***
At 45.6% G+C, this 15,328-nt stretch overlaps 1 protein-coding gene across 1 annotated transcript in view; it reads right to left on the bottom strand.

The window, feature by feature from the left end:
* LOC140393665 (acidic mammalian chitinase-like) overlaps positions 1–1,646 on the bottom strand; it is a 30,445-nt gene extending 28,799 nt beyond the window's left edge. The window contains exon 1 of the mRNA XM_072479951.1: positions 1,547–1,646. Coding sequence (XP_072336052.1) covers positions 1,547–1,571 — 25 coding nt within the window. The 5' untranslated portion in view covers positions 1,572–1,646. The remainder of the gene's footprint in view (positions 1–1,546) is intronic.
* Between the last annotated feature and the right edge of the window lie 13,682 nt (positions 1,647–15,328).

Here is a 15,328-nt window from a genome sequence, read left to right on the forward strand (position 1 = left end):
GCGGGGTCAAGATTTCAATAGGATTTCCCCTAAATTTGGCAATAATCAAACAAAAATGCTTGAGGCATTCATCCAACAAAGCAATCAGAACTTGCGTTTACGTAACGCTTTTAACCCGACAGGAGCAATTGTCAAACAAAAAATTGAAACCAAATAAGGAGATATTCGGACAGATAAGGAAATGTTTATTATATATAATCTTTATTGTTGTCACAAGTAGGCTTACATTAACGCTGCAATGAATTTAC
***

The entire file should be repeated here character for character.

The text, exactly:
At 45.6% G+C, this 15,328-nt stretch overlaps 1 protein-coding gene across 1 annotated transcript in view; it reads right to left on the bottom strand.

The window, feature by feature from the left end:
* LOC140393665 (acidic mammalian chitinase-like) overlaps positions 1–1,646 on the bottom strand; it is a 30,445-nt gene extending 28,799 nt beyond the window's left edge. The window contains exon 1 of the mRNA XM_072479951.1: positions 1,547–1,646. Coding sequence (XP_072336052.1) covers positions 1,547–1,571 — 25 coding nt within the window. The 5' untranslated portion in view covers positions 1,572–1,646. The remainder of the gene's footprint in view (positions 1–1,546) is intronic.
* Between the last annotated feature and the right edge of the window lie 13,682 nt (positions 1,647–15,328).

Here is a 15,328-nt window from a genome sequence, read left to right on the forward strand (position 1 = left end):
GCGGGGTCAAGATTTCAATAGGATTTCCCCTAAATTTGGCAATAATCAAACAAAAATGCTTGAGGCATTCATCCAACAAAGCAATCAGAACTTGCGTTTACGTAACGCTTTTAACCCGACAGGAGCAATTGTCAAACAAAAAATTGAAACCAAATAAGGAGATATTCGGACAGATAAGGAAATGTTTATTATATATAATCTTTATTGTTGTCACAAGTAGGCTTACATTAACGCTGCAATGAATTTAC